The Top 10 Wes Anderson Characters Ranked

If you spend much time on Twitter, you've probably noticed an excited flurry of attention (not to mention a requisite meme or two) related to the Cannes film festival premiere of Wes Anderson's latest film, "The French Dispatch." Trailers and early reviews put it squarely in the director's formalist wheelhouse, complete with meticulously-crafted sets, dry humor and a sharp, colorful acting ensemble. Many members of the all-star cast come from Anderson's stable of tried-and-true creative partners. There are, however, some new additions like Elizabeth Moss, Timothée Chalamet, and Jeffrey Wright, who seems like such a natural fit for Anderson's hyper-literate style that it's a little surprising that he hasn't been in any of the director's other work before now.

With a new Anderson movie headed to theaters this fall, now's the time to revisit his other films and take stock of some of the great cinematic figures he's given us, as well as consider what makes an Anderson character "great" in the first place. There are a few unifying traits that make a top-notch Anderson personality, but it really all comes down to how each actor gives those characters life; there's a reason why Anderson likes working with the same people over and over again. Here are 10 Anderson characters, powered by some excellent performances, that stand out among the director's rogue's gallery.

10. Social Services — Moonrise Kingdom

2012's "Moonrise Kingdom" marks a turning point in Anderson's filmography. It's more earnest than his other work, a trend that continued with 2014's "The Grand Budapest Hotel." It also cemented his changing taste in composers, working for the second time with Alexandre Desplat, who's scored every film of his since "Fantastic Mr. Fox." Most importantly, however, "Moonrise Kingdom" is the movie in which Anderson started working with the inexhaustible chameleonic resource that is Tilda Swinton.

From her first phone call to the Island of New Penzance, where her threat to put troubled tween Sam (Jared Gilman) in an orphanage scares the pants off Bruce Willis and Edward Norton, Swinton's unnamed, no-nonsense social worker makes an immediate impression. Arriving on the island at the climax of the film, Swinton sweeps into the town's church-slash-storm shelter like a navy-blue Wicked Witch of the West. She's a perfect encapsulation of the movie's heightened perspective of childhood, especially kids' apprehensiveness toward authority figures. Intimidating, rule-oriented, and with no identity outside her job, she's less a person than a force of nature.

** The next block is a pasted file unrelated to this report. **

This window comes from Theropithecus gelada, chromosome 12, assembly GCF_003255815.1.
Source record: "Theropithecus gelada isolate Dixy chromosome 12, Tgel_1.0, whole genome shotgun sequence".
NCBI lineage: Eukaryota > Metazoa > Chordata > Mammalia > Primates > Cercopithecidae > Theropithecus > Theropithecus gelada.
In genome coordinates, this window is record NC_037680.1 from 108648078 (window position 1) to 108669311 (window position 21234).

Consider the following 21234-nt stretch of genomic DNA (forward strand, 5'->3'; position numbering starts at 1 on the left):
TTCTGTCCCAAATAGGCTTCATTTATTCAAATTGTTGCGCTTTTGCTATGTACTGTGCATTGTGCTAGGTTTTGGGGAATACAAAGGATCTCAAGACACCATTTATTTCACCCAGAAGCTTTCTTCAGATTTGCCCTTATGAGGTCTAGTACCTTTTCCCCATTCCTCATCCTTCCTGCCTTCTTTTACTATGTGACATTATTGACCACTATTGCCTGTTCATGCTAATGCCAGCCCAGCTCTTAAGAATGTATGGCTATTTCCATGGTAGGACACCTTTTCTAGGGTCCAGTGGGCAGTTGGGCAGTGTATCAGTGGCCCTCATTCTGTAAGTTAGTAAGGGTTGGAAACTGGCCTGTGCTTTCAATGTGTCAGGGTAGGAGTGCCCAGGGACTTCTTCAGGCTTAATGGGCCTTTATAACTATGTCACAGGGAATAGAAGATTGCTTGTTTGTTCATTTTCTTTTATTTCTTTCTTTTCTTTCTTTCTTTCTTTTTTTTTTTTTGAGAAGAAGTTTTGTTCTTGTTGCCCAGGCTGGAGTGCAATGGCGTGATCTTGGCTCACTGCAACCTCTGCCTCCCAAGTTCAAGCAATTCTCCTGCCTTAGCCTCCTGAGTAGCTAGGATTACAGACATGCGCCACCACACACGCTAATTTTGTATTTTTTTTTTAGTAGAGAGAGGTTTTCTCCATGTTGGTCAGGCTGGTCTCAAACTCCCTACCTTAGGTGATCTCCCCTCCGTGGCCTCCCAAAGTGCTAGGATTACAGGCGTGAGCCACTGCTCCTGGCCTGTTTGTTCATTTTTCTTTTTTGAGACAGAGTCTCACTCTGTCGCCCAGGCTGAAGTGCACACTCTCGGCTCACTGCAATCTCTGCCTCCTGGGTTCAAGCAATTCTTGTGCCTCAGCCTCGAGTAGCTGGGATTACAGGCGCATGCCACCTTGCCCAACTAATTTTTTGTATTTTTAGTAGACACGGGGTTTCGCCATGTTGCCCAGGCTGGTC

9. Pelé Dos Santos — The Life Aquatic with Steve Zissou

"The Life Aquatic" is a movie full of capital-P personalities, with one notable exception: Seu Jorge's Pelé Dos Santos. Pelé is an extremely chill (and, let's be honest, given the events of the film, kind of negligent) safety expert whose main contribution to the expedition is playing David Bowie covers on his acoustic guitar, which he sings in Portuguese.

Pelé doesn't have a ton going on in terms of an arc, but he lends a steady, calming, consistent presence to the film. Jorge's music also adds significantly to the film's tone and aesthetic, becoming, along with red knit hats, blue jumpsuits, and custom Adidas sneakers, one of its most memorable elements. Pelé is on this list because he's one of the most iconic parts of a movie that was destined to be endlessly quoted and immortalized as posters on the walls of countless film student dorm rooms.

8. Mr. Fox — Fantastic Mr. Fox

The first of Anderson's animated features, "Fantastic Mr. Fox" rests primarily on the shoulders of its charismatic, hapless titular lead character. The perpetually-scheming, endlessly charming Mr. Fox requires a performance that combines suaveness with a certain amount of misplaced confidence. There's nobody better suited to strike that balance than George Clooney, who combines elements of some his own most memorable characters into his voice work as Mr. Fox.

In Clooney's hands, this ambitious vulpine thief-turned-newspaperman has the planning skills of Danny Ocean, the improvisatory ability of "Out of Sight" lead Jack Foley, and the bluster of "O Brother, Where Art Thou?" protagonist Ulysses Everett McGill, with a dash of actual heroics thrown in as well. Like Mr. Fox's family and neighbors, we know that his plan to rob farmers Boggis, Bunce, and Bean is a dangerous and stupid one, but we're compelled to follow him through to the end anyway.

7. Klaus Daimler — The Life Aquatic with Steve Zissou

Klaus was Willem Dafoe's initial entry into the Wes Anderson cinematic universe, and the first of many memorable supporting performances. Of all of Dafoe and Anderson's collaborations, however, Klaus still stands out the most. He's a character perfectly suited to Anderson's sensibilities, and came before Anderson's characters' eccentricities started to feel a little predictable.

As with all of Anderson's films, it's the details that make "The Life Aquatic," moments where small choices or hinted-at backstories suggest a rich inner history that we're only seeing the surface of. Klaus is full of affectionate details, from the pom-pom on his standard-issue Team Zissou red stocking cap and his Werner Herzog-esque accent to his firm loyalty and his inferiority complex. Watching this stern-looking man with an absurdly cute hat break down his walls and get vulnerable over the course of the story is one of the greatest delights of "The Life Aquatic." Dafoe's surprising, funny performance showed mainstream audiences a lighter, more self-aware side to an actor better known for intense dramatic roles, and endeared him to a new generation of film fans.

6. Captain Sharp — Moonrise Kingdom

The best performances in an Anderson film (and therefore the ones that make the best characters) fall into two camps. In the first are actors who understand the assignment, and do their best to seamlessly blend with the director's idiosyncratic dialogue and visual presentation. The second camp is a rare and special one: actors who transcend the assignment, taking what's on the page and crafting a nuanced, realistic figure out of a sketch that could've easily become a cliché.